Over the last 114 years, the State of California Department of Water Resources has been collecting and storing historical data regarding rain and snow fall along with inflow to California lakes. Rain and snowfall data has also been collected at the Bear Valley Dam, specifically since 1909. What we do know is that Big Bear Lake is just over one hundred years old and has filled only eleven times. In-between those full years we have had varying conditions, depending on precipitation.
In recent years (which is as far as most can remember) Big Bear Lake filled in 2011 and the District had to release what would have spilled over the top of the Dam. Just shy of 10,000 acre feet of water, the equivalent of 1/7th of the total volume of the Lake, ran straight into the ocean. That amount of water would fill approximately 5,000 Olympic sized swimming pools.
Since early Spring 2012 to date, the Lake has dropped due to evaporation to 16’3″ down from full. This is the quickest mother nature has taken from the Lake with evaporation and not given back with valley precipitation in recorded history; an alarming number considering there is no end in sight.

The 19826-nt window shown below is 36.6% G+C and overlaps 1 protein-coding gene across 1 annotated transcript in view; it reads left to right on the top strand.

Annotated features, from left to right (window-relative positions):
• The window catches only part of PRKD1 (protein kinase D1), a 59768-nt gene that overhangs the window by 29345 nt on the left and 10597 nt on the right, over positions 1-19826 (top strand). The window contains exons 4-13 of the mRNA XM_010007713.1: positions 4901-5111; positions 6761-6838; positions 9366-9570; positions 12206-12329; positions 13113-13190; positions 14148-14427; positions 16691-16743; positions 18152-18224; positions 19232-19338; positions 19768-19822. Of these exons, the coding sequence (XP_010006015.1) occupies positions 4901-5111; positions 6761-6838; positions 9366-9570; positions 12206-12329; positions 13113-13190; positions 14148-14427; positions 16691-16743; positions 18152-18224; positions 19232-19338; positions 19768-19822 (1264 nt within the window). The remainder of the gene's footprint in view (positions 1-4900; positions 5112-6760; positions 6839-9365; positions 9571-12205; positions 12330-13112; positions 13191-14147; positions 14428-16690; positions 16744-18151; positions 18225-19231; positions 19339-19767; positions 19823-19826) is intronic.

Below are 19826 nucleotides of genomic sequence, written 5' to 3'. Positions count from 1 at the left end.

The Lake was in a similar situation in 2004 and on October 17th it started to rain at 3:45 in the afternoon. It continued to rain and snow until the following Spring. The Lake was sitting at 4′ down from full in May of 2005 and then filled to capacity in 2006. We have been here before, and we will be here again.
Unfortunately, weather predictions tend to feel like darts and don’t always hit the board and surely not the bullseye. Farmer’s almanac says get out the snow shovels while the ocean is cooling more towards a La Nina pattern. The winter of 2015-2016 was touted as a monster El Nino which had everyone tuning up the snow blower. Northern California and the State Water Project benefited greatly while lakes in the south remained dry. Interesting fact: Big Bear Lake has never filled and spilled during an El Nino event but has twice filled during a La Nina year.